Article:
Time Out... NOT!

How do you deal with that?

Children seem to be born with a tanrum switch. And boy, do they have the perfect timing to turn it on! Once it's on, you can be sure it will NOT be turned off for a long time. Or at least until you finally can't take any more and give in to their whims. But you don't want to spoil your child, do you?

So how do you deal with tantrums? People have different parenting styles. Likewise, they have different ways of disciplining their children. Some are spankers, some are shouters, some give time out. But these, especially the last one, seem to have lost their magic powers to induce universal submission.

Here are tips from the lovely site breezymama.com from Amy McCready, parenting coach and founder of Positive Parenting Solutions.


1. Give a Giant Hug
– Do the unexpected! When your child misbehaves he’s waiting for the hammer, instead, do just the opposite of what he expects. He’ll be thrown completely off-guard!

2. Walk Away
– “But I can’t let her get away with that!” You’re not “letting her get away with it.” You’re just choosing to NOT engage in the power struggle by walking away. You’ll deal with the behavior later when everyone (including you!) is calm.

3. Take a Deep Breath
– This can do wonders for the mind and body. Sometimes after a deep breath, the infraction doesn’t seem like such a big deal after all.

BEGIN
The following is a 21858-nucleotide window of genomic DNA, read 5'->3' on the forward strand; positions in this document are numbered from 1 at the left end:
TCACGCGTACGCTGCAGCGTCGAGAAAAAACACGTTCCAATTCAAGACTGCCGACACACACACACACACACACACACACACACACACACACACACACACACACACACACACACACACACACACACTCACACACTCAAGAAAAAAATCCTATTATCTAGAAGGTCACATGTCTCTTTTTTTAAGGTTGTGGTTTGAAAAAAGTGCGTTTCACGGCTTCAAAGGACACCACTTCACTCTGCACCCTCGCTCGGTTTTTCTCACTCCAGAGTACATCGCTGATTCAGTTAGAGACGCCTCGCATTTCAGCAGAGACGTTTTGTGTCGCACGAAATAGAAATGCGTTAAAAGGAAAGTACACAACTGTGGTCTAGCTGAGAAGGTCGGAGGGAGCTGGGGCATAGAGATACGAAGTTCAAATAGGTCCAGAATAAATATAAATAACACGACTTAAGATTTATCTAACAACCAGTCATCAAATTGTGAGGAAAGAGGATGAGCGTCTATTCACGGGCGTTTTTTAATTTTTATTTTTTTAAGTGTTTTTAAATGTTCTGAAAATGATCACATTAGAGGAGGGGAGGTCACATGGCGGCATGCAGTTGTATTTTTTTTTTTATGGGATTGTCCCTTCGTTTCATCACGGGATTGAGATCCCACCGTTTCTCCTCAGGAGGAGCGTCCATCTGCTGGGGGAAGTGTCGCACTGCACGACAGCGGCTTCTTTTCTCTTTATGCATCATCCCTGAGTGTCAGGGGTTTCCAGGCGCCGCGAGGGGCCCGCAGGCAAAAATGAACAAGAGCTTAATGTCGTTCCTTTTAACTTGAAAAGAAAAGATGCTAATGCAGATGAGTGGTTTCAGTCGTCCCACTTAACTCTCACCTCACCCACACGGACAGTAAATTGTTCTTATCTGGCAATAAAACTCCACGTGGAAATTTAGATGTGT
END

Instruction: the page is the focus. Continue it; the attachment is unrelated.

4. Whisper
- Kids expect parents to lecture, reprimand or yell. Instead…WHISPER – it will get their attention!

5. Do something silly!
Again, do the unexpected! Instead of “laying down the law” do something silly and totally unexpected. You’ll diffuse the power struggle so you can focus on solutions calmly with respect.

6. Think about WHY the child is behaving that way.
Focus on “the WHY,” not the behavior. That helps you target the root cause of the misbehavior, not the symptom.

7. Consider YOUR role in the misbehavior.
Did you invite the power struggle with your tone of voice?

8. Encourage!
“You are really growing up and I know you’ll make a better choice next time.”

9. Divert attention to something else.
Instead of jumping to Time Out – get the child involved in a more productive activity.

10. Ignore the Behavior.
Drawing attention to the misbehavior actually causes it to continue and even escalate. (The child gets an “attention or power fix”) Instead, ignore the behavior when it makes sense.

Has "time out" ever worked for you? How do you discipline your children? What's your parenting style?

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